As I say, it had been a very enjoyable evening. It was very nice to spend some time with Hope. I really do enjoy her company. She is only a few years younger than me but there is something almost youthful about her. I find her very easy to talk to and find myself wanting to tell her everything. It was also good to see Clara again. It turns out she is back in London for a few weeks. I know she is planning on visiting Dorothy so no doubt we will meet again.

A new Hope

Now, before I say anything else about yesterday, I must make one thing very clear: attending Sir Arnold Sweetman’s garden party was not my idea. As a rule I enjoy a good garden party. They can, if the weather is kind and the wine properly chilled, be very jolly affairs. They are the type of social gatherings that usually attract the best people and offer a wonderful opportunity to mingle with family and friends.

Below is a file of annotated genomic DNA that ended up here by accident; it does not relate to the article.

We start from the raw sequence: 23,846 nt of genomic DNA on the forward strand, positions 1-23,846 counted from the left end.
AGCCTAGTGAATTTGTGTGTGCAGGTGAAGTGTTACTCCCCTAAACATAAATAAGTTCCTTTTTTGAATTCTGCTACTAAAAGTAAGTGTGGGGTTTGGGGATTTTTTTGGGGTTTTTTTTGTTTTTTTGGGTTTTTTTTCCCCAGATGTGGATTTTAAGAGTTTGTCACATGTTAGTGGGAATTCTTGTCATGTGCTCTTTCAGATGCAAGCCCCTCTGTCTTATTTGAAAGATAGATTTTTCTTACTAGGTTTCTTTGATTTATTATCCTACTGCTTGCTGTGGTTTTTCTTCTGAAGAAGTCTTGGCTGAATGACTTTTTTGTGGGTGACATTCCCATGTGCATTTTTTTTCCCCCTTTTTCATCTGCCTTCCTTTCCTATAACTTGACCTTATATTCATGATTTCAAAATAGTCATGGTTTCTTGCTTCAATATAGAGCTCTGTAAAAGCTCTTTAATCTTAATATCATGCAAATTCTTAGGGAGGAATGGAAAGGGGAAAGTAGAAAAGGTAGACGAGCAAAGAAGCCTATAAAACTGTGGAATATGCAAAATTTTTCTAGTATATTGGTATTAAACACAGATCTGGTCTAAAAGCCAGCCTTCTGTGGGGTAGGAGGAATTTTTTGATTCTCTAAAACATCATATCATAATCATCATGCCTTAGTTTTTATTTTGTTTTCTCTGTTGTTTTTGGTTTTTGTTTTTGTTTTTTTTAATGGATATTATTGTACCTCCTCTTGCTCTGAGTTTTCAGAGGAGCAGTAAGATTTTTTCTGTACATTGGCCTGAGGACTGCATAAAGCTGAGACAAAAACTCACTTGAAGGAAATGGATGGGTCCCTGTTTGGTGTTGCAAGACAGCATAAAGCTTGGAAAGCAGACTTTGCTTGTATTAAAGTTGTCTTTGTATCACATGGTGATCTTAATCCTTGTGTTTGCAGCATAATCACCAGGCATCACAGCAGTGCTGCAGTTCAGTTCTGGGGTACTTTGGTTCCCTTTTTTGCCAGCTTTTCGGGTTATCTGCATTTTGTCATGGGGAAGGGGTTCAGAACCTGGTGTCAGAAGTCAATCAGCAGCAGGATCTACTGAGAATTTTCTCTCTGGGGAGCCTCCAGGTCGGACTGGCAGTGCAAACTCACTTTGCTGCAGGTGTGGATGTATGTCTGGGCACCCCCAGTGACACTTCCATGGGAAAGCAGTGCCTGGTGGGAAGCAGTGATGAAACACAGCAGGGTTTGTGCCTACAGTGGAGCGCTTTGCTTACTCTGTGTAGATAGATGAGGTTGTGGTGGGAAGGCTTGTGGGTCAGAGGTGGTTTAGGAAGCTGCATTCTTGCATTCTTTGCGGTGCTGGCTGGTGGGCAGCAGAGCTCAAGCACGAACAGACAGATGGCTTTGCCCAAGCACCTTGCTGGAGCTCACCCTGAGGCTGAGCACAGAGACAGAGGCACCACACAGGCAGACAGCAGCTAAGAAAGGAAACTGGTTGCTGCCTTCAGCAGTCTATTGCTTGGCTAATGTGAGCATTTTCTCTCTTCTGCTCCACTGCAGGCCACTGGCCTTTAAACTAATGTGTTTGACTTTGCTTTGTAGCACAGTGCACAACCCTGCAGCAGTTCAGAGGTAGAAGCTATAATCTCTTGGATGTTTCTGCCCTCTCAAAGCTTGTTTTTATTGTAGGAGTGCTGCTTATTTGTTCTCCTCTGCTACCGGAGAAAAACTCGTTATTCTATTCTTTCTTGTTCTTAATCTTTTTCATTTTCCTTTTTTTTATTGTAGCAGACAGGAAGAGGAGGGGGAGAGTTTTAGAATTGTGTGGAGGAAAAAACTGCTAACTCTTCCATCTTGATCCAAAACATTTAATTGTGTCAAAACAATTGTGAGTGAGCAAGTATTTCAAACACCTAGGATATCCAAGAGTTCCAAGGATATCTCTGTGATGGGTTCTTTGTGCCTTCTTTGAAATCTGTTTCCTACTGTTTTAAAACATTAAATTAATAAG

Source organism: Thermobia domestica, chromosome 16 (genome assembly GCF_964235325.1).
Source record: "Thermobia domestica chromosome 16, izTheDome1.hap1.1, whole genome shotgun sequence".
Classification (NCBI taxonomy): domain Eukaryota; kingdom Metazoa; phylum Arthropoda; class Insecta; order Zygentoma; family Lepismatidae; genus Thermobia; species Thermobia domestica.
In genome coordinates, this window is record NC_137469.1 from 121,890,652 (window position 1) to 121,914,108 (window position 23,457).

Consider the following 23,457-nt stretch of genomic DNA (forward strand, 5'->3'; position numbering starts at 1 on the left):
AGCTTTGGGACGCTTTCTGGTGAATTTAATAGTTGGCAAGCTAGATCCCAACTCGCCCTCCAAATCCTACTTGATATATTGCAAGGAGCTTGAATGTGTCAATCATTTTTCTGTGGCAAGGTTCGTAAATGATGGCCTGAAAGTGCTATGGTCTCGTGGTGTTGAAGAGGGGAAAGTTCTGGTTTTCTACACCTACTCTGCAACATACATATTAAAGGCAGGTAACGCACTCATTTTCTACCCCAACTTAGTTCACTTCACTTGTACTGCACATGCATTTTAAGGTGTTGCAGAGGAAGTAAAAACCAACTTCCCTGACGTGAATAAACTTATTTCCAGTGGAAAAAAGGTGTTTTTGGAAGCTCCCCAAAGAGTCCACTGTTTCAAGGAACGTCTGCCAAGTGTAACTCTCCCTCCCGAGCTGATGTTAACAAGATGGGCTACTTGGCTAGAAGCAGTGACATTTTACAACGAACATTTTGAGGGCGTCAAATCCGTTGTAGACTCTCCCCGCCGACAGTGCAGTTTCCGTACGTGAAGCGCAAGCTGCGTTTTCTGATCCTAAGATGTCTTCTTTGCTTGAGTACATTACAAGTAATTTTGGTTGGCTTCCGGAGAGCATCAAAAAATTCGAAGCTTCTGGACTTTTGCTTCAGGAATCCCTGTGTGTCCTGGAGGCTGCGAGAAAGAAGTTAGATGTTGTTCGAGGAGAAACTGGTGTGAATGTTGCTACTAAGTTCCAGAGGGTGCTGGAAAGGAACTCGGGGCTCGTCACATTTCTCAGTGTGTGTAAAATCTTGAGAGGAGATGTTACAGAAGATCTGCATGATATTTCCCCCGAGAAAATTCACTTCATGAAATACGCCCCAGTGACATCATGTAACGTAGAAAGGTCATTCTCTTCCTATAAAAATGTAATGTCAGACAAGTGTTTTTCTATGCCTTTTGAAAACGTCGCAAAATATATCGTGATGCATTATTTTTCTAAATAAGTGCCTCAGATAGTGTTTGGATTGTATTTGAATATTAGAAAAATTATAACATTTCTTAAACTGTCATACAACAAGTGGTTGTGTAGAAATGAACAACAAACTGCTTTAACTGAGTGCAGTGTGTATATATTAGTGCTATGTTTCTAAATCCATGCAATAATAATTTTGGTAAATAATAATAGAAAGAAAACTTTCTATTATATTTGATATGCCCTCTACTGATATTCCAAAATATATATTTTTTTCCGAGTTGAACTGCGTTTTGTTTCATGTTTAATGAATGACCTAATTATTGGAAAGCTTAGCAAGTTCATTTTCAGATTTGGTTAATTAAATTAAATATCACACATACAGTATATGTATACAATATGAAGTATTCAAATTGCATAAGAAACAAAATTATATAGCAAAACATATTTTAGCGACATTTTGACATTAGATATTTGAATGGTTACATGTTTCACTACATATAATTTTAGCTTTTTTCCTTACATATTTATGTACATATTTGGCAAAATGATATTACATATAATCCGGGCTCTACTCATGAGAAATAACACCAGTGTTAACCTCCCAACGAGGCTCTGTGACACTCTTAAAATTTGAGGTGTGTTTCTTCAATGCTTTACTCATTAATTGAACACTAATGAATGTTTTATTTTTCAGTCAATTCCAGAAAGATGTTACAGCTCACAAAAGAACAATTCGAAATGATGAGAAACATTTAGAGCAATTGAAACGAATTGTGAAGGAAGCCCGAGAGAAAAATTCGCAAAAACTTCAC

Unfortunately, yesterday’s soiree was hosted by one of my Aunt Murdock’s business connections. Sir Arnold is a nice enough chap but his wealth is from trade and he is not renowned for his breeding or taste. In fact, he can, at times, be quite crude and vulgar. The guests were, for the most part, business people, and believe me, there is nothing so tedious as a group of businessmen going on about mergers, take overs, stock prices and trade deals. I can’t imagine anything more boring than talking about trade.

Of course, I had to go along for Aunt Murdock’s sake. And for her, the event was a way of killing two birds with one stone, so to speak. You see, she is not only trying to get me back into the business, presumably to take over from her at some point, but she is also more determined than ever to get me married off to one eligible young lady or another.